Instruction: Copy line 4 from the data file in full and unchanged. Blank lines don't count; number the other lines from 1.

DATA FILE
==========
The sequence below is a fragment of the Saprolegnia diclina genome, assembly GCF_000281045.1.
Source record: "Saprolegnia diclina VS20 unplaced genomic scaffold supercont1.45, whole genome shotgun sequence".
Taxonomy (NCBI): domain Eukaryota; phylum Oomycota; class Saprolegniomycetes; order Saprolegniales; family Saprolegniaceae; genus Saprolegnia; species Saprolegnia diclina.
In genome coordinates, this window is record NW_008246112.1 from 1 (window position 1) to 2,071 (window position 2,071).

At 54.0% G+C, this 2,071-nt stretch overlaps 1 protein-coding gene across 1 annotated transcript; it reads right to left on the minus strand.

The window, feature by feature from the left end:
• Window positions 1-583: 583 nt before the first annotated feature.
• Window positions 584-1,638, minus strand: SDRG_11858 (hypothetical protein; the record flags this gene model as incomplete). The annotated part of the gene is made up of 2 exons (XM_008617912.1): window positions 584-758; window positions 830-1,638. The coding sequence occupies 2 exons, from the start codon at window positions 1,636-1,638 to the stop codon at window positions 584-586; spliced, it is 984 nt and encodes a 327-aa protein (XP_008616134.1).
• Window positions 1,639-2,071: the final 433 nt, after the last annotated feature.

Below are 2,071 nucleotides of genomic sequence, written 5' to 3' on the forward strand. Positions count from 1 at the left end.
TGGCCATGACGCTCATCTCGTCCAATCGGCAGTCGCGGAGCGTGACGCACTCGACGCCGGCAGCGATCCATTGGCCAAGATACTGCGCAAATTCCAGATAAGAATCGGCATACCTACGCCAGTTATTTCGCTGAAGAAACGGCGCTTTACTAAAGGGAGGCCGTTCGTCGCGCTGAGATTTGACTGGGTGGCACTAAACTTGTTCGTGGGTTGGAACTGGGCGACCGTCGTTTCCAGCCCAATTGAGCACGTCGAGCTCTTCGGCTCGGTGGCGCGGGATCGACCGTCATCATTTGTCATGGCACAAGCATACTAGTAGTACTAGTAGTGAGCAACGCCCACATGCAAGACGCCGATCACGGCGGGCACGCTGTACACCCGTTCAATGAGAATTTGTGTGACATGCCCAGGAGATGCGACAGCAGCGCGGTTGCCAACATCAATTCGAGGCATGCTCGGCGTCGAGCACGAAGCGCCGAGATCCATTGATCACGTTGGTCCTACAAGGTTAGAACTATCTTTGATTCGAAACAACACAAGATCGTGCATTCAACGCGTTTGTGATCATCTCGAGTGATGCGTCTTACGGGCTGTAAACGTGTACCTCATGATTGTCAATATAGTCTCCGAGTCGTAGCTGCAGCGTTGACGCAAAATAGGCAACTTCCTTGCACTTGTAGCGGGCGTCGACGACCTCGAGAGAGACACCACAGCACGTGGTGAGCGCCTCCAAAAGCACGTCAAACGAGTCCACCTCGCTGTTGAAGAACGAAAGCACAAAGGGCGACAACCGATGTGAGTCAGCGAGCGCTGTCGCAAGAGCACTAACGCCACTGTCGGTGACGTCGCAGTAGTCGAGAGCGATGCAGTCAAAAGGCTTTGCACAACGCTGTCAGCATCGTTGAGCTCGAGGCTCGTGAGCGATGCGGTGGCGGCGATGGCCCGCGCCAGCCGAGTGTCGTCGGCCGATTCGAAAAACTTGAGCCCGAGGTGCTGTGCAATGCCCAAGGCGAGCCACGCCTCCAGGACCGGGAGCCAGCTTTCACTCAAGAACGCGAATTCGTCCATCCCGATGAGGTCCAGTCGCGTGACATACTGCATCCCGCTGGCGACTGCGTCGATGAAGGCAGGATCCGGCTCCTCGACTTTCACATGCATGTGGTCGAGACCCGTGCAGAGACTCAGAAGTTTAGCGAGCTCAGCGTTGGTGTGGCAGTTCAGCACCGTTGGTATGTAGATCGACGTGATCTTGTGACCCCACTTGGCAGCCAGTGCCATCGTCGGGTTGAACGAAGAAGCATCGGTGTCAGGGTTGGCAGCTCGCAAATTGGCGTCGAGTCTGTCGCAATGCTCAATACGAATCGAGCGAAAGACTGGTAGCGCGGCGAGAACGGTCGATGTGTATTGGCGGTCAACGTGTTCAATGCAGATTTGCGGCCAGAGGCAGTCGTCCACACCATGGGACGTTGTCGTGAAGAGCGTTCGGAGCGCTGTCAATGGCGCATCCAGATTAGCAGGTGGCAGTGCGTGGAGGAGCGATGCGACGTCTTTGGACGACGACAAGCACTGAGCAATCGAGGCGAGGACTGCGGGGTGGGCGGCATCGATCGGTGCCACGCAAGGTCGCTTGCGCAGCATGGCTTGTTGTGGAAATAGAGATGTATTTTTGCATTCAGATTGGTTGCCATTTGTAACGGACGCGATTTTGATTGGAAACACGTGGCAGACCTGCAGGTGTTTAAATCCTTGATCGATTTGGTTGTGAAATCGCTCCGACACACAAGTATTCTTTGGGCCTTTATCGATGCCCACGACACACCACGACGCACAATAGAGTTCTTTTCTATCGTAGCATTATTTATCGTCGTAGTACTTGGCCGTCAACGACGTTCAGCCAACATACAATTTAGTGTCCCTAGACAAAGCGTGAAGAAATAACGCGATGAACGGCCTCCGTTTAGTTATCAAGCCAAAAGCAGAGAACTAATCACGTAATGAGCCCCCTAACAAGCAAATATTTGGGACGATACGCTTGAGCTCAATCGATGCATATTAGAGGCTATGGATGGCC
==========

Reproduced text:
In genome coordinates, this window is record NW_008246112.1 from 1 (window position 1) to 2,071 (window position 2,071).